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12-04-2004 08:13 PM
What is a TRUNK....because there is a LOT of confusion....
Is a trunk a single cable that carries lots of (tagged) vlans e.g."trunk on" on Ci$co platforms
or is it a group of cables connected between two switches, aggregated together to increase bandwidth and reliability e.g. LACP??
Solved! Go to Solution.
12-05-2004 09:53 PM
On the physical layer you have a bunch of cables between to switches (10, 100, 1000 mbps, glass, copper whatever). Logically, they are bundled together to get better performance or resilience. Protocols to enable trunking are 802.1Q, LAG, etherchannel etc. You dont care about what vlan the traffic belongs to on a trunk and therefore you need the tags. More confused?
12-06-2004 04:32 AM
Judging by the points, I have to assume these are not the answers you were looking for. Perhaps if you rephrased your question, we can provide a more worthy answer.
12-06-2004 04:36 AM
When reading hp and cisco documentation, please note that the word "trunk" means something slightly different.
hp trunks are known as port-channels on cisco gear or aggregate links on servers.
12-06-2004 05:22 AMSolution
"use only one cable or port trunk..."
and a little further down, it says:
"you can use a trunk of multiple physical links rather than a single physical link"
A port trunk is the aggregation of multiple ports, and a VLAN trunk is the aggregation of multiple VLANs. While HP does not appear to refer to them as "VLAN trunks", others like Cisco and Nortel do. Some people refer to any connection between core and edge switches as trunks also.
Basically, I see the term "trunk" as a form of aggregating something, whether it be ports, or VLANs, or traffic in general. In this multi-vendor world, the term "trunk" always needs to be supported with additional words.
I suppose this debate could go on forever. :(
12-06-2004 05:59 AM
If I had known we would get points by the word and not the correctness of the answer, I might have said more. :(
Isn't that the whole point?????
you get points for the correctness of the answer???
12-16-2004 03:43 PM
LACP is an automatic form of port trunking, but has severe limitations from my point of view. Therefore, if possible, I would advise to disable LACP in general or at least on ports occupied by clients.
Some words on bandwith aggregation. 4 100MB links trunked will not really yield in 400MB bandwith. The reason for that is that switches have no algorhytm to split TCP traffic and handling traffic by established connection. Here is a quick example: assuming the above 400MB trunk, 2 active conversations, both utilizing the 1st link, #1 uses 25% and #2 65% bandwith, no problem. If now #1 requires 65% as well, one would assume that then another link for the 30% over 100MB usage would be used. That however is not the case, if fact you would see a packet drop most likley on both conversations. From this example (which is of course simplified) there are a couple of things to learn. In most scenarios, once a connection has been established, the next one will most likley use the same wire given that the mac table has not timed out.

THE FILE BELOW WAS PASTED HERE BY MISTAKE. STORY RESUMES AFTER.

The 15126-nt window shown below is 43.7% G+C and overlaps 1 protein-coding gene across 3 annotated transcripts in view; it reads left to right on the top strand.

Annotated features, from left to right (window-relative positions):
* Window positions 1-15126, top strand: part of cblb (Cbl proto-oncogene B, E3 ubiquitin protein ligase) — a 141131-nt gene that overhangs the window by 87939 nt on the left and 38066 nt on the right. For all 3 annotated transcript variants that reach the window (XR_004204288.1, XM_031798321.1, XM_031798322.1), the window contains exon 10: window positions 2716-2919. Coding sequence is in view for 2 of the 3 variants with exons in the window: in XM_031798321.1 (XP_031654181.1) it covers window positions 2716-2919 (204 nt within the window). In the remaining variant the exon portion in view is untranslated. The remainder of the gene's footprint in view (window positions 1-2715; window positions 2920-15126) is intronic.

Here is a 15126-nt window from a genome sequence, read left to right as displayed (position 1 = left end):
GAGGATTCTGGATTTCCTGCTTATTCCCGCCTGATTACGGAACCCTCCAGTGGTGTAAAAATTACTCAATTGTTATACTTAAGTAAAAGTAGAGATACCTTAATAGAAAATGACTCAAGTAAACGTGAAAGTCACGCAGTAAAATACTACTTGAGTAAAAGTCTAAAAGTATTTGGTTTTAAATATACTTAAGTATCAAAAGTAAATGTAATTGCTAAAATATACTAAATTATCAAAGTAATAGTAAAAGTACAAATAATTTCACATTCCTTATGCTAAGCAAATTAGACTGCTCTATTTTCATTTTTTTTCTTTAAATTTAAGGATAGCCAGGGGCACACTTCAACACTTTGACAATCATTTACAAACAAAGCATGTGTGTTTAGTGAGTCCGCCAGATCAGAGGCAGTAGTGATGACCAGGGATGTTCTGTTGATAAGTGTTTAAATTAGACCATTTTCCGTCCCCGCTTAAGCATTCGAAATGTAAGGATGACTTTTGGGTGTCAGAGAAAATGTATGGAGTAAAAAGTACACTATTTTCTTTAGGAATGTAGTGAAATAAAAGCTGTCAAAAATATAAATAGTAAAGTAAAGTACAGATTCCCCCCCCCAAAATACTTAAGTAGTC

For a lot of short, not bandwith intesive connections, trunking might be a great way to improve bandwith, for high bandwith apps i would be careful. Nevertheless, trunking is an excellent way to have redundancy between switches, given that different modules can be used for one trunk.
The short bottom line, LACP = off, Trunking for reliability = definitley, Trunks for more bandwith = maybe.
Hope that helps.
12-17-2004 02:31 AM
The example I use to enlighten those that are not network engineers is that port trunking is like adding more train tracks between cities. Each port is like one set of tracks. Bandwidth is the speed of the train and utilization is the seats on the train.
Now it takes a certain length of time to go from one city to the other and unless there are no available seats, utilization does not factor, only the speed does. If the seats are full, you have to wait for the next train. This is where your imagination needs to work with me... assume there are as many trains as there are miles of tracks.
If you built more tracks, you can run more trains at the same time but they do not travel any faster so unless the seats are sold out, it still take the same time to get from A to B.
If your seats are not in a sold-out situation and you want to get from A to B faster, you need to build better tracks that can handle very high speed trains.
In other words, port aggregation will not speed up the train, only add more seats.